San Antonio TESOL Academy workshops include:

* Literature-based second language teaching
* Mining the internet for ESL tele-riches
* Multiple intelligences: A guide to perceiving, engaging, and assessing 
language learners
* Pronunciation: The missing link in communicative language teaching
* Teaching ESL in the workplace: A toolkit for beginners
* Using the TESOL pre-K-12 ESL Standards for curriculum and assessment

and Seattle TESOL Academy workshops include:

* Choosing and using software for language teaching
* Curriculum and materials design for the workplace: Best practices
* Examining teaching through learning: Developing reflective practice in the
second language classroom
* Multiple intelligences and learning styles in second language teaching 
and learning
* Pronunciation: What and how?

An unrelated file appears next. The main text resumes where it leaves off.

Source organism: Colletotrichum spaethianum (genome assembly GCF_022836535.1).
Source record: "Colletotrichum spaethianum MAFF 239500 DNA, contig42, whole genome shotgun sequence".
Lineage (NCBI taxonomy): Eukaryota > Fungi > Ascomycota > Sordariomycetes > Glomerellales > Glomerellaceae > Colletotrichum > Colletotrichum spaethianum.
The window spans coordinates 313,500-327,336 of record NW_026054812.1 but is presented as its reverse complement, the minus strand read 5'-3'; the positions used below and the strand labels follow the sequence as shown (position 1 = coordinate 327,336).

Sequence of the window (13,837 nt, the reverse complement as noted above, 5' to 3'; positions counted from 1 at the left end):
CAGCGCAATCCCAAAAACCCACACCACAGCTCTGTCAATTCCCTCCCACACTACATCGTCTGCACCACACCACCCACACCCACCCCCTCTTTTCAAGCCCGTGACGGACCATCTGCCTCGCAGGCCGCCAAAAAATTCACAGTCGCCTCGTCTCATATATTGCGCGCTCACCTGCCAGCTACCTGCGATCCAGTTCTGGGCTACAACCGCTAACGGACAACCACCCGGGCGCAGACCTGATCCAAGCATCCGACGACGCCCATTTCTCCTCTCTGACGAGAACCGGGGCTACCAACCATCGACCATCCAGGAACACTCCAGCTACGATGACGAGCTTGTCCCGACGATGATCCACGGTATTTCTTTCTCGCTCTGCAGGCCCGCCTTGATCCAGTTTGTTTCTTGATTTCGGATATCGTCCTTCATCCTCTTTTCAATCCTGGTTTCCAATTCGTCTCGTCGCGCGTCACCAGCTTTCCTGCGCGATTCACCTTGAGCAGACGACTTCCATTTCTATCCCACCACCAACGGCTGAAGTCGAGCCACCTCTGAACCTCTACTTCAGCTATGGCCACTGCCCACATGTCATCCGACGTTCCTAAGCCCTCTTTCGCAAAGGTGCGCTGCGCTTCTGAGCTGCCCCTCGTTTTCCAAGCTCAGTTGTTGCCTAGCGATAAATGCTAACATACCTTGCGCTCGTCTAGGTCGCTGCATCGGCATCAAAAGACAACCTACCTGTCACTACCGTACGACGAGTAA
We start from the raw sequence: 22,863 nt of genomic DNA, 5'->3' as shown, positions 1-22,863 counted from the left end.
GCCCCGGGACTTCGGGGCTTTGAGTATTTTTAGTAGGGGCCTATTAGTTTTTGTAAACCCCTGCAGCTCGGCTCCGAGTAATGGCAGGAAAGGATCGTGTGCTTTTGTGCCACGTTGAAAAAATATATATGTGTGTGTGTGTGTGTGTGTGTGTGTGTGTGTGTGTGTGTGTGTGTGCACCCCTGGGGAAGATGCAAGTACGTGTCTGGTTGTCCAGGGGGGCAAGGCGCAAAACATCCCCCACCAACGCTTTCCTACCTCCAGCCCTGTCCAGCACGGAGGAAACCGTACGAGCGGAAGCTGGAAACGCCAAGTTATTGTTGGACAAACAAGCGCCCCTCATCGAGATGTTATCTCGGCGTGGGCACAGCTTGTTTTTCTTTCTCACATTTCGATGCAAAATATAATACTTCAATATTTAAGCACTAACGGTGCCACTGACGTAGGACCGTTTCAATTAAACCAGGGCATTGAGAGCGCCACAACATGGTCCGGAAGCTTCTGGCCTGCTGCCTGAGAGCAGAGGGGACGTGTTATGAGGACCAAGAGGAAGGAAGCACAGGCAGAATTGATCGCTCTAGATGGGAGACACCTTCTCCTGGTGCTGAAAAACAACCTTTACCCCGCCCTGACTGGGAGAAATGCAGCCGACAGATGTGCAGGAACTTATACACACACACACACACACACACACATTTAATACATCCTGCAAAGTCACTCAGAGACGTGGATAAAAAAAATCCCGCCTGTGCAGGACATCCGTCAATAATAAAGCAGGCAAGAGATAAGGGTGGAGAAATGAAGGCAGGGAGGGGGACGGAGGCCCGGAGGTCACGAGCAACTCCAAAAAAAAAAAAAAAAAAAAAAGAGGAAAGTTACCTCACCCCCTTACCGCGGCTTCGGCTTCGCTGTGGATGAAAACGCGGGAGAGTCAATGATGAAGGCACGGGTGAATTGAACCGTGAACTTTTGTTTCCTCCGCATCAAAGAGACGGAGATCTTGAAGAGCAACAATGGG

* Teaching effective cognitive strategies to L2 readers
* Teaching grammar communicatively
* Using the TESOL pre-K-12 Standards for curriculum and assessment

Continuing Education Units (CEUs): Continuing education units (CEUs) are 
available for TESOL Academy participants.

Registration fees: Registration is $235 for nonmembers or $185 for TESOL

Registration information: To request registration materials, please e-mail or call 1-703-836-0774.

The TESOL Academy was launched in 1996 for ESOL professionals
seeking opportunities for continuing education. Academies offer a series of 
intensive weekend workshops that focus on today's challenges and
solutions for ESOL professionals.